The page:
CHARLOTTE, North Carolina (CNN) — The officer who fatally shot Keith Lamont Scott won’t face charges, a prosecutor said Wednesday, closing a two-month investigation into the killing that led to heated protests and divided the city of Charlotte.
Mecklenburg County District Attorney Andrew Murray said he didn’t reach the decision alone; a total of 15 prosecutors unanimously agreed that Charlotte-Mecklenburg police Officer Brentley Vinson was justified in shooting Scott on September 20 in an apartment complex parking lot.
In his hour-long announcement, Murray refuted a series of “erroneous claims” made shortly after the shooting. He said those narratives fueled widespread misconceptions about what actually happened.
— Scott’s relatives said he didn’t have a gun, but “all the credible evidence” led to the conclusion that Scott was armed, Murray said. He said Scott’s DNA was on the grip of a gun found at the scene.
Murray also said at least three officers reported seeing Scott holding a gun before he was shot, though dashcam video did not show that detail.
— Shortly before the shooting, Scott visited a local convenience store. There, surveillance video showed a bulge around Scott’s ankle that was consistent with the holster and gun later described by officers, Murray said.
— One woman initially said a white officer killed Scott at the apartment complex — a narrative later echoed by protesters. But that woman later told investigators she didn’t actually see the shooting, Murray said.
Murray said Vinson, who is black, was the only officer who shot Scott. He said an analysis of the other officers’ guns showed those guns were fully loaded, while Vinson’s gun was missing several bullets.
— After the shooting, Scott’s daughter posted a video on Facebook Live saying her father was in his car reading a book. But the daughter also did not witness the shooting. And no book was found at the scene, Murray said.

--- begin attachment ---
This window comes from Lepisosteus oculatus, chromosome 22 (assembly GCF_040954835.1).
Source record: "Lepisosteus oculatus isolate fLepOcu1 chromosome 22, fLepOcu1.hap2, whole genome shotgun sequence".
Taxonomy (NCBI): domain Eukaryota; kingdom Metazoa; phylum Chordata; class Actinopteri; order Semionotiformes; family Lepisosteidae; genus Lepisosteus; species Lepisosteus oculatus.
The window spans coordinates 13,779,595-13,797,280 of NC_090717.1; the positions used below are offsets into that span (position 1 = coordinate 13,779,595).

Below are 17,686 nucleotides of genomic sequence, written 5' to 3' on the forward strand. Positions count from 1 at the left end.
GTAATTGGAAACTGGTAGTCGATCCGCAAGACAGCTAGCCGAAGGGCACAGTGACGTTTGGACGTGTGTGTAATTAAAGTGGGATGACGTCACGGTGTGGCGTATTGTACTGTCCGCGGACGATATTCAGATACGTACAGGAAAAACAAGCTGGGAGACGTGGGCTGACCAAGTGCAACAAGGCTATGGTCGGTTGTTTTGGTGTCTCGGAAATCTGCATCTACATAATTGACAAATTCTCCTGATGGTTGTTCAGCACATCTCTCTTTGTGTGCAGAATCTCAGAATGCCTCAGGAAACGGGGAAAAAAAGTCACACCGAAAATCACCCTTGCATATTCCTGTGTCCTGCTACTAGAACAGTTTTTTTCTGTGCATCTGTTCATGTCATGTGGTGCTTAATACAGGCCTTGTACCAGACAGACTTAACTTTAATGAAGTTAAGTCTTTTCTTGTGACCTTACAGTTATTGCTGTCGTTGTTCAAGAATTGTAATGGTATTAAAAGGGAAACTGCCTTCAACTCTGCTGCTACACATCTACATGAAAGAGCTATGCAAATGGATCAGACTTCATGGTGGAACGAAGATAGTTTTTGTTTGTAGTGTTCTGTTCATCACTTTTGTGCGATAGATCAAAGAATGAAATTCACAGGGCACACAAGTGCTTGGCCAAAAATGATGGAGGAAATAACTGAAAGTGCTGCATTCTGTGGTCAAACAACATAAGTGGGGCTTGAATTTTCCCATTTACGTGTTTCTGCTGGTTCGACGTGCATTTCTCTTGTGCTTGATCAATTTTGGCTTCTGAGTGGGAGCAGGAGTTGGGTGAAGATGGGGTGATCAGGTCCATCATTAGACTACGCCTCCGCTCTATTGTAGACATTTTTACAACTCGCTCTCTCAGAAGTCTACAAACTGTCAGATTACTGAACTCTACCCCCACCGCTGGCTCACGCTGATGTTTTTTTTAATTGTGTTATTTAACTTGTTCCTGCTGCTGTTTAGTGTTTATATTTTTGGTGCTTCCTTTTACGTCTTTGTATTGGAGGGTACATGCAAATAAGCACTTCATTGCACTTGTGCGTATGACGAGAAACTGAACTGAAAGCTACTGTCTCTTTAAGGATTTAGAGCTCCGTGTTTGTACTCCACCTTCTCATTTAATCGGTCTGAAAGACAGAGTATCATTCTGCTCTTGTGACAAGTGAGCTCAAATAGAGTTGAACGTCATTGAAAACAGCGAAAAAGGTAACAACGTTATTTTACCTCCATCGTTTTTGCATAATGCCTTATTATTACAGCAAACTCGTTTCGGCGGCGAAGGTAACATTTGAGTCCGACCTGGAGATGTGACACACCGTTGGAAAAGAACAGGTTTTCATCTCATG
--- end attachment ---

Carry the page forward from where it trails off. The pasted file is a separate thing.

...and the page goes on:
Murray said that while criminal charges are not appropriate, “I know some are going to be frustrated.”
He said he met with Scott’s family Wednesday morning to tell them about his decision and said the family was “extremely gracious.”
Scott’s family attorneys: Our work isn’t over
The district attorney’s announcement that no charges would be filed “doesn’t end our inquiry,” Scott family attorney Charles Monnett said Wednesday.
“We still have concerns,” Monnett said. “We still have real questions about what decisions were made that day,” such as whether police could have used better de-escalation techniques that may have prevented Scott’s death.
Another Scott family attorney, Justin Bamberg, acknowledged Wednesday that “it’s safe to say he did have a gun on his person” — but there was no definitive proof that he had the gun in his hand.
The district attorney said while police reported seeing Scott with both marijuana and a gun, there was no evidence to show Scott raised the gun. Regardless, Murray said, Scott “could have raised his gun at any point” to shoot officers.
Two months of tensions
Scott’s death sparked massive protests — sometimes violent — and fueled the national debate about whether police are too quick to use deadly force, particularly against black men.
The fact that the officer is also black doesn’t matter, some Charlotte residents said.
‘This is not a black/white thing. This is a blue/black thing’
The deadly encounter started when police said they were looking for a person with an outstanding warrant at an apartment complex. That’s when Scott, 43, exited a vehicle with a gun.
After widespread demands for the release of dashcam video, officials released the footage in October. But it didn’t tell the complete story, such as whether Scott was holding or raising a gun.
The police footage shows an officer in plain clothes with his weapon drawn on Scott as Scott exits an SUV and begins walking backward. Vinson then shoots Scott four times.
Video taken by Scott’s widow shows a different perspective of what happened — but also doesn’t tell the complete story.
In that video, a man repeatedly yells for someone — apparently Scott — to “drop the gun.”
“He doesn’t have a gun. He has a TBI (traumatic brain injury),” Rakeyia Scott says, referencing an injury Scott sustained in a motorcycle accident. “He’s not going to do anything to you guys. He just took his medicine.”
Tests of Scott’s blood indicated the presence of diazepam, amantadine, babapentin, nicotine, nordiazepam and promethazine. Scott’s family attorney said the drugs were being used to treat Scott’s traumatic brain injury.